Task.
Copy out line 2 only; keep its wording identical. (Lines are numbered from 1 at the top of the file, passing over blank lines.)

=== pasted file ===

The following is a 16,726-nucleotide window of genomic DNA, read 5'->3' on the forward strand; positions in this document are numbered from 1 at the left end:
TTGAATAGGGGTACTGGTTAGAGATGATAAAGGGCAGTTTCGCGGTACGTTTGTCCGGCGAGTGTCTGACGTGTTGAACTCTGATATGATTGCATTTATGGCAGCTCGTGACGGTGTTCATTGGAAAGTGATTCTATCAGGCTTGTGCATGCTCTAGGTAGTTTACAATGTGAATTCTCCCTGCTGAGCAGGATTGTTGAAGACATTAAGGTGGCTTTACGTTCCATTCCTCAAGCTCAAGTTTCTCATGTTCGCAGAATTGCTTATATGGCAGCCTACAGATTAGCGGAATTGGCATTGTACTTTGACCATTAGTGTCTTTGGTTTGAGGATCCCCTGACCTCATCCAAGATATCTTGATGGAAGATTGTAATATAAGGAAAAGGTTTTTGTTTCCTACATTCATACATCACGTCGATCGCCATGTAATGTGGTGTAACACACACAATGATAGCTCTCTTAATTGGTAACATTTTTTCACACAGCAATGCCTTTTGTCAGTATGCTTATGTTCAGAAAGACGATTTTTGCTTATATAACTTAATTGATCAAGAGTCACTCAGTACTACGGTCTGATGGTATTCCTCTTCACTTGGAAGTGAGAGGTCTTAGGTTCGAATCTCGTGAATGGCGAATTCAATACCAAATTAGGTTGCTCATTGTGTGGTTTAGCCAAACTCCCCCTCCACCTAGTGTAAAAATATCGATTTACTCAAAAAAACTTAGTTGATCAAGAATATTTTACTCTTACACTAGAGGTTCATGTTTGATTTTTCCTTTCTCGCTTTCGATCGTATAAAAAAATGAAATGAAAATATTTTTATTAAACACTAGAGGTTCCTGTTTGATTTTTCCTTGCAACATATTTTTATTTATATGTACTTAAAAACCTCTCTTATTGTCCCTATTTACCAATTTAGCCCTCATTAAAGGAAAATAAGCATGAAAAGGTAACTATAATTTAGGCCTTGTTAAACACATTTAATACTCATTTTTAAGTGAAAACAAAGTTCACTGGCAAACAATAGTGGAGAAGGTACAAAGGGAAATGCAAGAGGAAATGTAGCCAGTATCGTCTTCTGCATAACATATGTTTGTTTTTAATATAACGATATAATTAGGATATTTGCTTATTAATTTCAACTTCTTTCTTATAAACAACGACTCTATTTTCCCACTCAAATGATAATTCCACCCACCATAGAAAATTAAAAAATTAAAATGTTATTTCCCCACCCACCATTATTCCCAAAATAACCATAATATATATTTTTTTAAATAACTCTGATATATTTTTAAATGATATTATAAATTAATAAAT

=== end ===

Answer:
TTGAATAGGGGTACTGGTTAGAGATGATAAAGGGCAGTTTCGCGGTACGTTTGTCCGGCGAGTGTCTGACGTGTTGAACTCTGATATGATTGCATTTATGGCAGCTCGTGACGGTGTTCATTGGAAAGTGATTCTATCAGGCTTGTGCATGCTCTAGGTAGTTTACAATGTGAATTCTCCCTGCTGAGCAGGATTGTTGAAGACATTAAGGTGGCTTTACGTTCCATTCCTCAAGCTCAAGTTTCTCATGTTCGCAGAATTGCTTATATGGCAGCCTACAGATTAGCGGAATTGGCATTGTACTTTGACCATTAGTGTCTTTGGTTTGAGGATCCCCTGACCTCATCCAAGATATCTTGATGGAAGATTGTAATATAAGGAAAAGGTTTTTGTTTCCTACATTCATACATCACGTCGATCGCCATGTAATGTGGTGTAACACACACAATGATAGCTCTCTTAATTGGTAACATTTTTTCACACAGCAATGCCTTTTGTCAGTATGCTTATGTTCAGAAAGACGATTTTTGCTTATATAACTTAATTGATCAAGAGTCACTCAGTACTACGGTCTGATGGTATTCCTCTTCACTTGGAAGTGAGAGGTCTTAGGTTCGAATCTCGTGAATGGCGAATTCAATACCAAATTAGGTTGCTCATTGTGTGGTTTAGCCAAACTCCCCCTCCACCTAGTGTAAAAATATCGATTTACTCAAAAAAACTTAGTTGATCAAGAATATTTTACTCTTACACTAGAGGTTCATGTTTGATTTTTCCTTTCTCGCTTTCGATCGTATAAAAAAATGAAATGAAAATATTTTTATTAAACACTAGAGGTTCCTGTTTGATTTTTCCTTGCAACATATTTTTATTTATATGTACTTAAAAACCTCTCTTATTGTCCCTATTTACCAATTTAGCCCTCATTAAAGGAAAATAAGCATGAAAAGGTAACTATAATTTAGGCCTTGTTAAACACATTTAATACTCATTTTTAAGTGAAAACAAAGTTCACTGGCAAACAATAGTGGAGAAGGTACAAAGGGAAATGCAAGAGGAAATGTAGCCAGTATCGTCTTCTGCATAACATATGTTTGTTTTTAATATAACGATATAATTAGGATATTTGCTTATTAATTTCAACTTCTTTCTTATAAACAACGACTCTATTTTCCCACTCAAATGATAATTCCACCCACCATAGAAAATTAAAAAATTAAAATGTTATTTCCCCACCCACCATTATTCCCAAAATAACCATAATATATATTTTTTTAAATAACTCTGATATATTTTTAAATGATATTATAAATTAATAAAT